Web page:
Lighting Bitmaps in Papervision

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This is a technical article explaining how to code a light source into your Papervision 3D scene. Papervision is an open source 3d library for the Flash platform.

Lighting in Papervision is a very useful tool. It helps add realism to your 3D project. Often times, you will have a scene or 3D objects that have textures on them using bitmaps. You can easily add lighting effects to these textures.

First you’ll need to add the following import statements:
import org.papervision3d.lights.PointLight3D;
import org.papervision3d.materials.shaders.PhongShader;
import org.papervision3d.materials.shaders.ShadedMaterial;

Phong Shading is a set of 3D rendering techniques which includes a model for reflecting light onto surfaces. It was invented by Bui Tuong Phong at the University of Utah, who published them in his 1973 Ph.D. dissertation.

Where you set up your scene, just create a light source
light = new PointLight3D();

In the part where you create your 3D objects that you want to light, you will create a PhongShader based on the light source and a ShadedMaterial based on your BitmapMaterial and your PhongShader. Please note that it HAS to be a BitmapMaterial and not a BitmapFileMaterial.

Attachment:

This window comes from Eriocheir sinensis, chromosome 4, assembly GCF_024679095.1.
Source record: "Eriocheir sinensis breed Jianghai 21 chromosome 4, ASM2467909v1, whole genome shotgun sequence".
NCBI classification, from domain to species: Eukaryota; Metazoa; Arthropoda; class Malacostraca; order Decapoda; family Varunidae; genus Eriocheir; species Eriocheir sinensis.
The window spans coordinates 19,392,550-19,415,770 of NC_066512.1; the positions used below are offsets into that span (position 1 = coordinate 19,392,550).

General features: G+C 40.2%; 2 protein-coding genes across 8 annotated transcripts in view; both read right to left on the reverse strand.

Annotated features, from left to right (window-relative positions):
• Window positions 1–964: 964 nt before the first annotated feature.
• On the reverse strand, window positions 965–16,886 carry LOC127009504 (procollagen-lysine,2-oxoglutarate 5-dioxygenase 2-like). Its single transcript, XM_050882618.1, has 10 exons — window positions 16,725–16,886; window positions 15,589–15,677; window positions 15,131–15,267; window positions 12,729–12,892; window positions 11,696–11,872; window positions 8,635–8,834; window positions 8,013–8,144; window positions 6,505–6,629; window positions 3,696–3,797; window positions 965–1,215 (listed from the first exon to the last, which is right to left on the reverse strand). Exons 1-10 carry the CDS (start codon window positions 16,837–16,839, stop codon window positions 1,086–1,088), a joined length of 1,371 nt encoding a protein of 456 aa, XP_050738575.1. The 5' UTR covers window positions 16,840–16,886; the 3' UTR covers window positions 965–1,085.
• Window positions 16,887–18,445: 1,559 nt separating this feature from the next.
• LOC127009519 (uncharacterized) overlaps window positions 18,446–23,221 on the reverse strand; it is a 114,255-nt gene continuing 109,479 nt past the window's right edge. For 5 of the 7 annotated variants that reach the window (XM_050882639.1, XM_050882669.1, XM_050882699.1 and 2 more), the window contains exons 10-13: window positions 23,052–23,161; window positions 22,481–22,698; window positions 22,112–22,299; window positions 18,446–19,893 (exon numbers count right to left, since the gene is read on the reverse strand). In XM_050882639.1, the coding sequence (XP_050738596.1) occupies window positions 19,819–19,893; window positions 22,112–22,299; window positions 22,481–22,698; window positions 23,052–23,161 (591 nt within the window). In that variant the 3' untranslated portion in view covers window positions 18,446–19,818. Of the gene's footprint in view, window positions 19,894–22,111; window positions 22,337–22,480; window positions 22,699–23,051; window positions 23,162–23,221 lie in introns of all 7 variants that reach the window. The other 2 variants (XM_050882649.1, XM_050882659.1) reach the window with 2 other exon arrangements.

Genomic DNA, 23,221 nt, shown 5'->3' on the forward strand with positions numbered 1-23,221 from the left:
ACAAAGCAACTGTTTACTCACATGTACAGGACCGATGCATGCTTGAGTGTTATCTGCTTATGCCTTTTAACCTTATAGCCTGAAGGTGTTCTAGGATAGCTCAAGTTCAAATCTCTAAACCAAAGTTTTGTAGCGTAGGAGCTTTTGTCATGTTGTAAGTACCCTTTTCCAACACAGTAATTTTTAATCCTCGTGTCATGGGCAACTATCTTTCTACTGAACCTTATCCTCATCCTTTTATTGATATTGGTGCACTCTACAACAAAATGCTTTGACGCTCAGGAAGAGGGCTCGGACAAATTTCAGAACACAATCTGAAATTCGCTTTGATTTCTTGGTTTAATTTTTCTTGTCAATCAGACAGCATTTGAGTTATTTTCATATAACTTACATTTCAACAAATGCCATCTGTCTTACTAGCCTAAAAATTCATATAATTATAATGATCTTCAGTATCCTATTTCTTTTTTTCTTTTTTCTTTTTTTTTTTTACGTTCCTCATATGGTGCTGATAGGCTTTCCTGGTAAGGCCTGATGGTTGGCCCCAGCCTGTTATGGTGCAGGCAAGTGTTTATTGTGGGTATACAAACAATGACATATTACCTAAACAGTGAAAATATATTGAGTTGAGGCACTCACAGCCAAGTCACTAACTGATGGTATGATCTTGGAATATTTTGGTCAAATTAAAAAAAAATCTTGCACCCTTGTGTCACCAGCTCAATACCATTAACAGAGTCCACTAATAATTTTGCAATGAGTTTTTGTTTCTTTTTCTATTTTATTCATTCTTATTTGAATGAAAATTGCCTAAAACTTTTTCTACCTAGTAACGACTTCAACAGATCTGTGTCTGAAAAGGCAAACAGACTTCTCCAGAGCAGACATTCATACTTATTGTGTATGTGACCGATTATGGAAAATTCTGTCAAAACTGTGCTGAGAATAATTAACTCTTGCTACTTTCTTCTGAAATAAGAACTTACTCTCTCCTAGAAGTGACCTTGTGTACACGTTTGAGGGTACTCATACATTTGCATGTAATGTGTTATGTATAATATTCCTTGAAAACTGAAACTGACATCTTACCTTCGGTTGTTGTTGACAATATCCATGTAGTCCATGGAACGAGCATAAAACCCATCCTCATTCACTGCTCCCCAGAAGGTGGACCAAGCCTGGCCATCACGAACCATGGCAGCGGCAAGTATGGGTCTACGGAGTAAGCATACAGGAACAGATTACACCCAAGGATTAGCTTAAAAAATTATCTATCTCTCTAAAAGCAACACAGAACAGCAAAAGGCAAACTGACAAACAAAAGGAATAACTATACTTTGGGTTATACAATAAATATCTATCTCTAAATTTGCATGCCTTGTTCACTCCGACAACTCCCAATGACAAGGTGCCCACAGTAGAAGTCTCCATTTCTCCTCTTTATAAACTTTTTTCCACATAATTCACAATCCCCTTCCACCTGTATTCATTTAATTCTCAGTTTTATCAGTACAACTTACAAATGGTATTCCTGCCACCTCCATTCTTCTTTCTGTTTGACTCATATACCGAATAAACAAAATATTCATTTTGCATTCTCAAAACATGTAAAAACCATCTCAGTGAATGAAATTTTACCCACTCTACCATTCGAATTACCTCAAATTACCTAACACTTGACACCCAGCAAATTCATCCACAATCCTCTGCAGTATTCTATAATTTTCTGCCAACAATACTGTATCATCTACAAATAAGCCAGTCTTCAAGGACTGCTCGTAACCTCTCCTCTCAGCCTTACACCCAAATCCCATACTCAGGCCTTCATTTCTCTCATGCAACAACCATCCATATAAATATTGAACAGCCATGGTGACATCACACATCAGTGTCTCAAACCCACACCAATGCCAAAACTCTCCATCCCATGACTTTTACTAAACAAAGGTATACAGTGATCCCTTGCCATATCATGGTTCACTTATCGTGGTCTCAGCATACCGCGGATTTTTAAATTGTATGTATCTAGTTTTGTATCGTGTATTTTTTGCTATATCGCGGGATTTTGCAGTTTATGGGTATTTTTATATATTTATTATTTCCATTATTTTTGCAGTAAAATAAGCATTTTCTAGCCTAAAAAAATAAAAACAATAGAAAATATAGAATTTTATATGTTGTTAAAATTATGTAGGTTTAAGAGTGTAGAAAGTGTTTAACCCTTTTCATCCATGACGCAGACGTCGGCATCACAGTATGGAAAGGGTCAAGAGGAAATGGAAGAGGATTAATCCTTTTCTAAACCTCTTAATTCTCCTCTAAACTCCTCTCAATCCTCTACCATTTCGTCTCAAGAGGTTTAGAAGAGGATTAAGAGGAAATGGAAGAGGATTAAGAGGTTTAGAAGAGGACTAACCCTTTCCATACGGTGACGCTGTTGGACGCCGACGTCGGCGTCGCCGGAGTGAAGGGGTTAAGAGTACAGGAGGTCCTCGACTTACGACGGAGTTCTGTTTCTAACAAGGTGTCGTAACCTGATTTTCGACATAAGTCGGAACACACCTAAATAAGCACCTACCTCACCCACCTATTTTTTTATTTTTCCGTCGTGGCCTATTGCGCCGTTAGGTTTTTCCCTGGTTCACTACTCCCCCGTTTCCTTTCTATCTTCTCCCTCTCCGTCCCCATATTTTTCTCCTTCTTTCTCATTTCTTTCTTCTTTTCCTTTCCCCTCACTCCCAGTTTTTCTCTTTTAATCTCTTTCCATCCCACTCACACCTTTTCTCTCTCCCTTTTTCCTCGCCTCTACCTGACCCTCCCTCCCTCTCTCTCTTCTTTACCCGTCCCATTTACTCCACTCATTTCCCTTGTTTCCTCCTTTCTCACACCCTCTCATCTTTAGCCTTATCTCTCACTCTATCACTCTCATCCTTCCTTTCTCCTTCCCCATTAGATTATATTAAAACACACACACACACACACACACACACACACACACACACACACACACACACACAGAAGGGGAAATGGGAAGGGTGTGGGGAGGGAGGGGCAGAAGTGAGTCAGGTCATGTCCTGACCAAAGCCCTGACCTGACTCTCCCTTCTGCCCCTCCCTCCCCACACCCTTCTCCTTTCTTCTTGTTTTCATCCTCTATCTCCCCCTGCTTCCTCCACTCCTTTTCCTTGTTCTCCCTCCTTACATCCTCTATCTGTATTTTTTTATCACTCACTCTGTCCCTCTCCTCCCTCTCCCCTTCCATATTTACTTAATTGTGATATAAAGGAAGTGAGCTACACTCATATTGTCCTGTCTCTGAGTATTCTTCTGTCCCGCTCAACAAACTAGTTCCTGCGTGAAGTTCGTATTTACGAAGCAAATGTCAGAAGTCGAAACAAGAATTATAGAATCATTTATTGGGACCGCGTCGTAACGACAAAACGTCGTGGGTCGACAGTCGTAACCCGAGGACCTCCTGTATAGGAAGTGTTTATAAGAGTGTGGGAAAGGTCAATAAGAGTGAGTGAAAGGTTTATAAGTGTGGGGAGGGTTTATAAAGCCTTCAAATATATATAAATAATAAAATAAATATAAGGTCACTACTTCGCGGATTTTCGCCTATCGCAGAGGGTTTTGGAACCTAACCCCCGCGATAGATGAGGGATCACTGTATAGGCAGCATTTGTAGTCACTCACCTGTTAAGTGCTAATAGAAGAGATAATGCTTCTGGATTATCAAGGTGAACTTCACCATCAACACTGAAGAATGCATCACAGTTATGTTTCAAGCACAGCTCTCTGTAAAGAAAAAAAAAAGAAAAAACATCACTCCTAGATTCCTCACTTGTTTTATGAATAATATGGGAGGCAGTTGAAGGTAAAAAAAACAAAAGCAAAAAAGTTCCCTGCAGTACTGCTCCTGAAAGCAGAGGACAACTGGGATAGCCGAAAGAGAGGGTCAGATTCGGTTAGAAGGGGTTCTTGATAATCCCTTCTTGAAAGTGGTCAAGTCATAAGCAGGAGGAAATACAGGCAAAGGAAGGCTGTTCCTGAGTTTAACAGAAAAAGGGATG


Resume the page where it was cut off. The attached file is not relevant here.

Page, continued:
var earthBitmap:Bitmap = new earthAsset() as Bitmap;
var mat:BitmapMaterial = new BitmapMaterial(earthBitmap.bitmapData, true);

// create a shader using the light source
var phongShader:PhongShader = new PhongShader(light, 0xFFFFFF, 0x000000, 10);

// create the material based on the Phong shader
var phongShaderMat:ShadedMaterial = new ShadedMaterial(mat, phongShader);

globe = new Sphere(phongShaderMat, 200, 20, 20);

view.scene.addChild( globe );

The project source code is available for download here.

Popularity: 12% [?]

Using a WiiMote to Control an X-Wing

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I spent this afternoon putting together a quick demo for my Rich Internet Interfaces Beyond Mice and Keyboards talk I’m giving at the DePaul University iTea Seminar tomorrow. The example is a simple one that illustrates using a WiiMote as an interface to controlling a 3D model. This can be easily used as a game control and or more general UI control. I believe it is a more natural way to interface with 3D elements navigating in 3D space and can be generalized to let people more intuitively navigate through and interface with software such as the operating system. After a few hours of looking for the WiiMote, charging it and some coding, I’ve put together this simple demo: